Saturday, August 23, 2014

What ever happened to silly season?

Ah, chiles. What would life be like without them?
It’s hard to imagine, this time of year, when the Mesilla Valley is filled with the aroma of roasting green chiles. When we fill our freezers with what we estimate will be six months or even a year’s worth of the delectable, spicy pods. (Somehow, we always go through them faster than we think we will.)
Luckily, frozen, chopped Hatch chiles are as close as most of our nearest supermarkets, all year around. But I have learned that what we take for granted is still a luxury in most of the world.
In fact, I had a chile-deprived childhood, growing up in Michigan, where we mostly had to make due with horseradish, the chile of the Midwest. Yes, we had chili (with an “i” — the culinary concoction, not the chile pepper itself), but the low-octane red powder available then never quite managed to seriously spice our tame creations (usually ground beef, onions, canned tomatoes and red kidney beans, maybe with a green bell pepper thrown in).
My siblings and I loved mom’s chili nonetheless. It was as if we all knew there was something better out there, somewhere.
This, you understand, was during the dark ages, in the unenlightened times before salsa replaced ketchup as the the nation’s favorite condiment. Before there was a Taco Bell in every town.
I don’t think I encountered my first real chiles until I was in high school, at a Spanish Club banquet. And those were canned. It would be several more years before I would encounter my first jalapeño, and finally, taste my first green chile, fragrant and tattooed with char marks, fresh from the roaster. It was love at first bite.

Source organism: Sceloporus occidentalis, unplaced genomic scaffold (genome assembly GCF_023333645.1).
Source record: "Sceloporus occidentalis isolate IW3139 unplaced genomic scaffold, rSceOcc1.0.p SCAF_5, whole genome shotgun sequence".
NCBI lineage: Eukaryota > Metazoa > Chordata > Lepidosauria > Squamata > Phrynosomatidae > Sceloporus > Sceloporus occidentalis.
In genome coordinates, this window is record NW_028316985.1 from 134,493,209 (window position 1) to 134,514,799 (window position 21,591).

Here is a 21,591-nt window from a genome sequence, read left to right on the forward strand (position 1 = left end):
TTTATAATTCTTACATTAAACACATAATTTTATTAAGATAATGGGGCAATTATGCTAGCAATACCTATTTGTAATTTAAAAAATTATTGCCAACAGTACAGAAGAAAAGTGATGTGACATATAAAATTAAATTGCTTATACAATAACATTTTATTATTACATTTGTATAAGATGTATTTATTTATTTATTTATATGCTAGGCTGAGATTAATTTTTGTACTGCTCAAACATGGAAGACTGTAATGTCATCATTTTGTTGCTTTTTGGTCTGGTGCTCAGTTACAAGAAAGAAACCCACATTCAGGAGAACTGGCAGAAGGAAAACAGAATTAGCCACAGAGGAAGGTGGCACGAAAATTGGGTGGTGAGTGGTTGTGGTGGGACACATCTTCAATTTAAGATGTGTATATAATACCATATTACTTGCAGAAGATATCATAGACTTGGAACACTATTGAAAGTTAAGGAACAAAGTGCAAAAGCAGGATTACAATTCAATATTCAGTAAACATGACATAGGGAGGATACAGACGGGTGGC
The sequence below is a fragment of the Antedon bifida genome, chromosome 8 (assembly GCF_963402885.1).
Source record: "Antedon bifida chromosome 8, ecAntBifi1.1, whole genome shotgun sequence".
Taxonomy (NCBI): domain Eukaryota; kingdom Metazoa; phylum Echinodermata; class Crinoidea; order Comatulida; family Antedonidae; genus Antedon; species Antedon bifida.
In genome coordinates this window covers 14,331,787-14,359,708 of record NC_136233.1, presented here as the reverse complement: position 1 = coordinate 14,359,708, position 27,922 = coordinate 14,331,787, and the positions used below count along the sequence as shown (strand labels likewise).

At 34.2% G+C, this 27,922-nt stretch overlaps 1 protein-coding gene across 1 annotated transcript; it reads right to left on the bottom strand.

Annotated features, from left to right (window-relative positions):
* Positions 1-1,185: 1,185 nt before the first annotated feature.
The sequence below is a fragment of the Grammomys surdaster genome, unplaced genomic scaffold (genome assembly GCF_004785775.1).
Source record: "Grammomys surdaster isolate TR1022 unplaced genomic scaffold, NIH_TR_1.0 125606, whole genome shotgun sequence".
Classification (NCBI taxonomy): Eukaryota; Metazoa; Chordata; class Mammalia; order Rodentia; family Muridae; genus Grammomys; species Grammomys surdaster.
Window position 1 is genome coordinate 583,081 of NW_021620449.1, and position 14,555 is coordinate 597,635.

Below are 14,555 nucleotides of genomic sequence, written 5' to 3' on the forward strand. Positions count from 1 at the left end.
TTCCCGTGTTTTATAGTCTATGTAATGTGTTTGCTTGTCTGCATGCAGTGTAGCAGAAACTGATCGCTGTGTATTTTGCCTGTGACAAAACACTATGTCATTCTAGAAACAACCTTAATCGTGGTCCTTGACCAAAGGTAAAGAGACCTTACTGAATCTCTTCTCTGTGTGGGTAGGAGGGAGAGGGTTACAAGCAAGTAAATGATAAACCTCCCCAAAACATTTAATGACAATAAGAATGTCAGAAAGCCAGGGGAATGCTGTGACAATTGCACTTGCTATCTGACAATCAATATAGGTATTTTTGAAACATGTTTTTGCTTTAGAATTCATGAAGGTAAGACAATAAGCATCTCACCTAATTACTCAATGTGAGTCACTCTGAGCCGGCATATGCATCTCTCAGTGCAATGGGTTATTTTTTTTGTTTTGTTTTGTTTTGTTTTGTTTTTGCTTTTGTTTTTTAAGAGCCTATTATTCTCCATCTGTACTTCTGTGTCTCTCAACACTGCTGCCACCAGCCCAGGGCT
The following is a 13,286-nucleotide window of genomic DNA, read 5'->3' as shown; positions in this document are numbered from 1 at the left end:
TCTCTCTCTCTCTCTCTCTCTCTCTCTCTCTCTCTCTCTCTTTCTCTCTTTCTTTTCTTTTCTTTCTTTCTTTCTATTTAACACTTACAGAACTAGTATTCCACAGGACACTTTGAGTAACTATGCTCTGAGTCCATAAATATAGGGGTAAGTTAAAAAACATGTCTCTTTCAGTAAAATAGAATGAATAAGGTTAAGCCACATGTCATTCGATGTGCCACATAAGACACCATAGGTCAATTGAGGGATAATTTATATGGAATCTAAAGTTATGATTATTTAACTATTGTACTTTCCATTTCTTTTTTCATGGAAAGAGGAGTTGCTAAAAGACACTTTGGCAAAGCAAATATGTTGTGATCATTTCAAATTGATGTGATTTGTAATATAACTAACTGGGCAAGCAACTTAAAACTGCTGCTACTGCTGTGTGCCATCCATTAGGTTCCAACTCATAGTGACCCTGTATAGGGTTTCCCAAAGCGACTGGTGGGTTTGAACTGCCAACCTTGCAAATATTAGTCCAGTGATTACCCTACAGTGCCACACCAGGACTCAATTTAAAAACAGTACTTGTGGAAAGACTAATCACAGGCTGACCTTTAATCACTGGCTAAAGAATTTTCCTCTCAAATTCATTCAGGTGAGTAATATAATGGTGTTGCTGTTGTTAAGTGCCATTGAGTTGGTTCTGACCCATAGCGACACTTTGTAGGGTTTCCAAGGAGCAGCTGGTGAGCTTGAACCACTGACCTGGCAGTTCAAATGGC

When I first moved to New Mexico in the 1980s, and discovered green chiles were served everywhere, even at the most humble drive-throughs, I knew I’d come to my true home.
Since then, we’ve rarely been parted. When I lived in Jamaica, I got by with a large bag of powdered green chile (which I later realized was grown and packaged in my true querencia, right here in the Green Chile Capital of the Universe). Even native Jamaicans, raised on some formidable peppers themselves, agreed that my green chile made everything better, including jerk chicken, which was already pretty darn wonderful,
But “everything goes better with green chile” is my continuing credo, tested only once in the two decades since I’ve settled in chile paradise, when the Sun-News sent me off to a Sister Cities Fiesta in Nienburg, Germany.
I’d lived happily in the region as a teenage exchange student. I enjoyed my traveling companions and was happy to reunite with some old friends and favorite places, foods and brews. When I nonetheless found myself blue and listless after a few days, I realized I was suffering from green chile withdrawal. I found a Mexican native who grew chiles in her patio greenhouse and instantly perked up.
You may get a little taste of that, this time of year, when monsoon season cuts our sunlight a bit, and we come as close as we’ll ever get to knowing what Pacific Northwesterners experience during their winter months when endless drizzle triggers migraines and SAD (Seasonal Affective Disorder) for many. Do what you can to elevate your green chile level a bit, and chances are, you’ll be fine.
In 2013, Paul Bosland, a New Mexico State University Regents professor and director of the Chile Pepper Institute, announced the results of their international cooperative chile pepper genome mapping project: “The chile pepper has approximately 3.5 billion base pairs, which are the building blocks that make up the DNA double helix [homo sapiens have about 3 billion]. The Human Genome Project determined we have about 20,000 genes. Chile peppers have about 37,000 genes.”
Bosland then raised a matter worth pondering: “Whether that means chiles are more evolved than we are, I don’t know.”
But we do know something for sure: Everything’s better with green chile.
S. Derrickson Moore may be reached at, @derricksonmoore on Twitter and Tout or call 575-541-5450.

No comments: